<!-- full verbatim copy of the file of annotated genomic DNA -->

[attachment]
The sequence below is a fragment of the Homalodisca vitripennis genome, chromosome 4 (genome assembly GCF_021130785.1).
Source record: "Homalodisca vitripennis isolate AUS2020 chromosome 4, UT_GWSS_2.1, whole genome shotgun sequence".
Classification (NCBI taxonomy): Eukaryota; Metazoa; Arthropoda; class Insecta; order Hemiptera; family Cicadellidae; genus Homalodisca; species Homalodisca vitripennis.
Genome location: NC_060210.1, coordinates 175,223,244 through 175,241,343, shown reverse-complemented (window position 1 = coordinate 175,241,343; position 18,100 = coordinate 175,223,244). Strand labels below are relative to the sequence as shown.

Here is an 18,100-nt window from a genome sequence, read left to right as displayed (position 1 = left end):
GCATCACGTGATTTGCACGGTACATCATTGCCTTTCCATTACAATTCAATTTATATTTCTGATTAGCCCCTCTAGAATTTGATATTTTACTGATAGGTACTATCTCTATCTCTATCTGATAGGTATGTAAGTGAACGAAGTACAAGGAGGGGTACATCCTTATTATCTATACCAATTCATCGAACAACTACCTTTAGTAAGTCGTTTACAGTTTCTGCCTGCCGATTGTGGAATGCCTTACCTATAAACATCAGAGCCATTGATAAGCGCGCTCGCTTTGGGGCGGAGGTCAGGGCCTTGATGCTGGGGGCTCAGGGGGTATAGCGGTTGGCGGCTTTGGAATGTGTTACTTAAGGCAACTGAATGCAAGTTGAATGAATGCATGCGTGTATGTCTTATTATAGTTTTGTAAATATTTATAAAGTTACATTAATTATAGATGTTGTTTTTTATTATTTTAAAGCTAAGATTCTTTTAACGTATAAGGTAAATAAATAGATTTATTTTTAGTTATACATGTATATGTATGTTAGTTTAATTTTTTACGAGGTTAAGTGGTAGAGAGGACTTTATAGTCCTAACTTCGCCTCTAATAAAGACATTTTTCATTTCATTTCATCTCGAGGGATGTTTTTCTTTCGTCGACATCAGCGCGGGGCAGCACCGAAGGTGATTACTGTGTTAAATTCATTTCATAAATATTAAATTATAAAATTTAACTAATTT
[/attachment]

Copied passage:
The sequence below is a fragment of the Homalodisca vitripennis genome, chromosome 4 (genome assembly GCF_021130785.1).
Source record: "Homalodisca vitripennis isolate AUS2020 chromosome 4, UT_GWSS_2.1, whole genome shotgun sequence".
Classification (NCBI taxonomy): Eukaryota; Metazoa; Arthropoda; class Insecta; order Hemiptera; family Cicadellidae; genus Homalodisca; species Homalodisca vitripennis.
Genome location: NC_060210.1, coordinates 175,223,244 through 175,241,343, shown reverse-complemented (window position 1 = coordinate 175,241,343; position 18,100 = coordinate 175,223,244). Strand labels below are relative to the sequence as shown.

Here is an 18,100-nt window from a genome sequence, read left to right as displayed (position 1 = left end):
GCATCACGTGATTTGCACGGTACATCATTGCCTTTCCATTACAATTCAATTTATATTTCTGATTAGCCCCTCTAGAATTTGATATTTTACTGATAGGTACTATCTCTATCTCTATCTGATAGGTATGTAAGTGAACGAAGTACAAGGAGGGGTACATCCTTATTATCTATACCAATTCATCGAACAACTACCTTTAGTAAGTCGTTTACAGTTTCTGCCTGCCGATTGTGGAATGCCTTACCTATAAACATCAGAGCCATTGATAAGCGCGCTCGCTTTGGGGCGGAGGTCAGGGCCTTGATGCTGGGGGCTCAGGGGGTATAGCGGTTGGCGGCTTTGGAATGTGTTACTTAAGGCAACTGAATGCAAGTTGAATGAATGCATGCGTGTATGTCTTATTATAGTTTTGTAAATATTTATAAAGTTACATTAATTATAGATGTTGTTTTTTATTATTTTAAAGCTAAGATTCTTTTAACGTATAAGGTAAATAAATAGATTTATTTTTAGTTATACATGTATATGTATGTTAGTTTAATTTTTTACGAGGTTAAGTGGTAGAGAGGACTTTATAGTCCTAACTTCGCCTCTAATAAAGACATTTTTCATTTCATTTCATCTCGAGGGATGTTTTTCTTTCGTCGACATCAGCGCGGGGCAGCACCGAAGGTGATTACTGTGTTAAATTCATTTCATAAATATTAAATTATAAAATTTAACTAATTT